Spatial Data

What types of GIS Data are there?

GIS data can be separated into two categories: spatially referenced data which is represented by vector and raster forms (including imagery) and attribute tables which is represented in tabular format. Within the spatial referenced data group, the GIS data can be further classified into two different types: vector and raster. Most GIS software applications mainly focus on the usage and manipulation of vector geodatabases with added components to work with raster-based geodatabases.

Vector data

Vector data is split into three types: polygon, line (or arc) and point data. Polygons are used to represent areas such as the boundary of a city (on a large scale map), lake, or forest.  Polygon features are two dimensional and therefore can be used to measure the area and perimeter of a geographic feature. Polygon features are most commonly distinguished using either a thematic mapping symbology (color schemes) or patterns.

Line (or arc) data is used to represent linear features. Common examples include rivers, trails, and roads.  Line features only have one dimension and therefore can only be used to measure length.  Line features have a starting and ending point. Common examples would be road centerlines and hydrology. Symbology most commonly used to distinguish arc features from one another are line types (solid lines versus dashed lines) and combinations using colors and line thicknesses.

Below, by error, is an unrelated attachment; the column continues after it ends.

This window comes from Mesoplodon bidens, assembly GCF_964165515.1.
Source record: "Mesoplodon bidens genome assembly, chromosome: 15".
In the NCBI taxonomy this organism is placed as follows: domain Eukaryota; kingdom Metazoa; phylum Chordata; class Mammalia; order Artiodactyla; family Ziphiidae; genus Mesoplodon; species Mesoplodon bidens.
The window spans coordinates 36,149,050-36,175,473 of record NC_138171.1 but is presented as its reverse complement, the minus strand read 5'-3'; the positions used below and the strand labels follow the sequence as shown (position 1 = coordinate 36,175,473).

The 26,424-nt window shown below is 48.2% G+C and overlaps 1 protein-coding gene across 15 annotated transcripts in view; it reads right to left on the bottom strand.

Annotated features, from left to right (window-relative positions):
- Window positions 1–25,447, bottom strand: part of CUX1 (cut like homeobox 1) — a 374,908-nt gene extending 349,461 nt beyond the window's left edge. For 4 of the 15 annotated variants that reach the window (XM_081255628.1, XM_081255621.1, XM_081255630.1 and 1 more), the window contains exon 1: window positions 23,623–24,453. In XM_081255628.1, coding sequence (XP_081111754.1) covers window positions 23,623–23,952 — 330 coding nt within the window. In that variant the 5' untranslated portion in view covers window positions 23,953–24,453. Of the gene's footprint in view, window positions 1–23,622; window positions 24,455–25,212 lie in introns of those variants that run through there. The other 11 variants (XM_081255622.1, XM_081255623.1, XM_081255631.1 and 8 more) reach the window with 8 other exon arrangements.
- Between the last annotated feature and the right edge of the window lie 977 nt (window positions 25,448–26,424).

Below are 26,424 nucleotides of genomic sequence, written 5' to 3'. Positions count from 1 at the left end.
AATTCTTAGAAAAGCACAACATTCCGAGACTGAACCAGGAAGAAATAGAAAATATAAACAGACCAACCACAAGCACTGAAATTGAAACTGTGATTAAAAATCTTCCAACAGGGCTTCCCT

Point data is most commonly used to represent nonadjacent features and to represent discrete data points. Points have zero dimensions, therefore you can measure neither length or area with this dataset. Examples include schools locations, points of interest, and bridge and culvert locations.  Point features are also used to represent abstract points. For instance, point locations could represent city locations or place names.

Raster Data

Raster data (also known as grid data) represents the fourth type of feature: surfaces.  Raster data is cell-based and this data category also includes aerial and satellite imagery. There are two types of raster data: continuous and discrete.  An example of discrete raster data is population density.  Continuous data examples are temperature and elevation measurements. There are also three types of raster datasets: thematic data, spectral data, and pictures (imagery).

Open Data Government License

The NWT Centre for Geomatics and the Government of the Northwest Territories freely offer our spatial data that is available for download, or accessed by our REST services, to use.   Please note, that when downloading the data, or using our REST Services, you agree to the Terms of Use and found in our Open Government Data License.